Among older adults with profound hearing loss, cochlear implantation may improve cognitive function, speech perception and symptoms of depression. This is according to a new study published in JAMA Otolaryngology-Head & Neck Surgery.
Approximately 1 in 3 Americans aged 65 and over have some form of hearing loss. Though many of these individuals benefit from conventional treatments, such as hearing aids, those with more severe hearing loss may require a cochlear implant.
A cochlear implant is a small electronic device that stimulates the auditory nerve in the ear. The implant consists of two parts: an external section that holds a microphone, transmitter/stimulator and speech processor, and an internal section made up of electrodes that are placed under the skin behind the ear. An external magnetic disk connects the two parts.
The researchers – including Dr. Isabelle Mosnier of Assistance Publique-Hopitaux de Paris in France – note that hearing loss has been associated with increased risk of cognitive decline. A 2011 study reported by Medical News Today, for example, found adults with mild to severe hearing loss were up to five times more likely to develop dementia.
However, the team says it is unclear how cochlear implantation for elderly patients with profound hearing loss affects cognitive function.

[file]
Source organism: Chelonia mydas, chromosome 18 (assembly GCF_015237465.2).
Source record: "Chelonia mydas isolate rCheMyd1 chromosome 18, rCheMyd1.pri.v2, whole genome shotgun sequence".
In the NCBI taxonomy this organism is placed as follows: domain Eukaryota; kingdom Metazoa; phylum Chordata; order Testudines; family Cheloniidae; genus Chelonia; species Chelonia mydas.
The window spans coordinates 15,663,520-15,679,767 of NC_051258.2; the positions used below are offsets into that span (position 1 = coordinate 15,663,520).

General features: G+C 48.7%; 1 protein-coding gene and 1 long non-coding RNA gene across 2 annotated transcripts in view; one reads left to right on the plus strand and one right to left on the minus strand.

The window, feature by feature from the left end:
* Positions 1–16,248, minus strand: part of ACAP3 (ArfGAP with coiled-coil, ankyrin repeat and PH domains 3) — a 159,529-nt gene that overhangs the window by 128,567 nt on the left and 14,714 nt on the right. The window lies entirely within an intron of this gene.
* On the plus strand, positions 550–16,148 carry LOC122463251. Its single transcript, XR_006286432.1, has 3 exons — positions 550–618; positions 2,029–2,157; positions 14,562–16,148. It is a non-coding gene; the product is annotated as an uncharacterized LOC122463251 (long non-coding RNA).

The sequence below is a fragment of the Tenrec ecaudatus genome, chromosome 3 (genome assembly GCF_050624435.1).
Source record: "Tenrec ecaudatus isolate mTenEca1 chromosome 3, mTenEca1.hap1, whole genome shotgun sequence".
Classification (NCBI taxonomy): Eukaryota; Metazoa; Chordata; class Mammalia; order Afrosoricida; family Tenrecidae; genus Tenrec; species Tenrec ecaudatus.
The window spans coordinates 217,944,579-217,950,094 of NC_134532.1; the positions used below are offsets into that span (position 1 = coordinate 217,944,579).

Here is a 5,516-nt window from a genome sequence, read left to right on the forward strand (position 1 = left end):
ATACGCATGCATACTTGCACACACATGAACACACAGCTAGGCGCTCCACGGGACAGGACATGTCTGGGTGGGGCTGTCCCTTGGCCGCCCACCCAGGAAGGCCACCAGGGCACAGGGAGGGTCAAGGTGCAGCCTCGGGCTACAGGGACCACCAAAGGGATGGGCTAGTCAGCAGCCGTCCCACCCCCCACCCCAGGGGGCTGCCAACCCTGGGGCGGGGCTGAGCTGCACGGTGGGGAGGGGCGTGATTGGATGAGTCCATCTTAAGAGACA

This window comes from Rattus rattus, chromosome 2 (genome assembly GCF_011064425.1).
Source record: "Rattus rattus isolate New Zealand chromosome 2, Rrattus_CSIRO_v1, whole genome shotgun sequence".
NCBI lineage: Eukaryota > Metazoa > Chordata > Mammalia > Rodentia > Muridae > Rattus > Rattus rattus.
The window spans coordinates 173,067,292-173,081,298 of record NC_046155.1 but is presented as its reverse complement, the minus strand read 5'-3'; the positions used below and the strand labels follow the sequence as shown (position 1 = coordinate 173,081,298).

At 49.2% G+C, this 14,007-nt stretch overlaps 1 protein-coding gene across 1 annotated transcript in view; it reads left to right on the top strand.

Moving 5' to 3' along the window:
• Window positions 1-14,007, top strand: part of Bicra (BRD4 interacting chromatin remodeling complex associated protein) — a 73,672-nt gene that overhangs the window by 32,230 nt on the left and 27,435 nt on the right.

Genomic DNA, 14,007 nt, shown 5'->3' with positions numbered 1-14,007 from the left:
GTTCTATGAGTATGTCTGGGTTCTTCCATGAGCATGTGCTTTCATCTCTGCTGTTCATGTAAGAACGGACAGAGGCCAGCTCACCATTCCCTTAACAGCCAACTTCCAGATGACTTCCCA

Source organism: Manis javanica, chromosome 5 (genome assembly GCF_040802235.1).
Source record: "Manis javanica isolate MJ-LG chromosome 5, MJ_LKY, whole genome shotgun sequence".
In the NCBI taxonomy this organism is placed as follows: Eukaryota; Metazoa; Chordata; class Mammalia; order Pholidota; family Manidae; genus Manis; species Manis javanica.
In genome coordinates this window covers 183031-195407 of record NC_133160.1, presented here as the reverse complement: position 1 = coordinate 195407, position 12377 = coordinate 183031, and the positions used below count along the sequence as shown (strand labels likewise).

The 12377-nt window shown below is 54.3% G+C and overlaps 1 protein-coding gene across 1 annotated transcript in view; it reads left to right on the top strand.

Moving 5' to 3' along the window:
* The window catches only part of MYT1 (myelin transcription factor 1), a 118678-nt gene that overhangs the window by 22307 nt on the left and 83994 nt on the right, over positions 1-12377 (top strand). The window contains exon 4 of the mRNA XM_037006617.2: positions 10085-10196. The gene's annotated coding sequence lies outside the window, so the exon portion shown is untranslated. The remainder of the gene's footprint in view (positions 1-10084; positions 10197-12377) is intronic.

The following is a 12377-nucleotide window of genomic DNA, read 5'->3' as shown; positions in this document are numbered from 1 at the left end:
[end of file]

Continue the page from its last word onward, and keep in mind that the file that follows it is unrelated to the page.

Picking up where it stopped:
To find out, Dr. Mosnier and colleagues analyzed 94 patients aged between 65 and 85 years who had profound, postlingual hearing loss – in which hearing loss occurs after speech development – and had received a cochlear implant.
Patients’ speech perception, depressive symptoms, cognitive function and overall quality of life were assessed prior to undergoing cochlear implantation and at 6 and 12 months after the procedure.
At 12 months after cochlear implantation, the researchers found patients showed major improvements in cognitive function; 80% of patients who achieved abnormal scores on two or three out of six cognitive tests – making them the worst-performing patients – prior to cochlear implantation only achieved abnormal scores on one of the tests a year after the procedure.
Improvements in cognitive function were seen as early as 6 months after cochlear implantation, according to the study results.
What is more, improvements in speech perception in both quiet and noisy environments were found at 6 and 12 months following cochlear implantation.
The team also identified significant improvements in depressive symptoms, with 76% of patients showing no depressive symptoms at 12 months after cochlear implantation, compared with 59% with no depressive symptoms prior to having the procedure.
The authors note that the number of people over the age of 60 is expected to double by 2050, meaning there will be a significant rise in the number of individuals with cognitive impairment and dementia.
As such, the researchers stress the importance of finding interventions that could delay the onset of such conditions, and they believe their findings could aid the search. They add:
“Our study demonstrates that hearing rehabilitation using cochlear implants in the elderly is associated with improvements in impaired cognitive function.
Further research is needed to evaluate the long-term influence of hearing restoration on cognitive decline and its effect on public health.”
In October 2014, Medical News Today reported on a study by a researcher from the University of California-Los Angeles, in which he revealed how a personalized treatment plan reversed cognitive decline in a small number of patients with memory loss.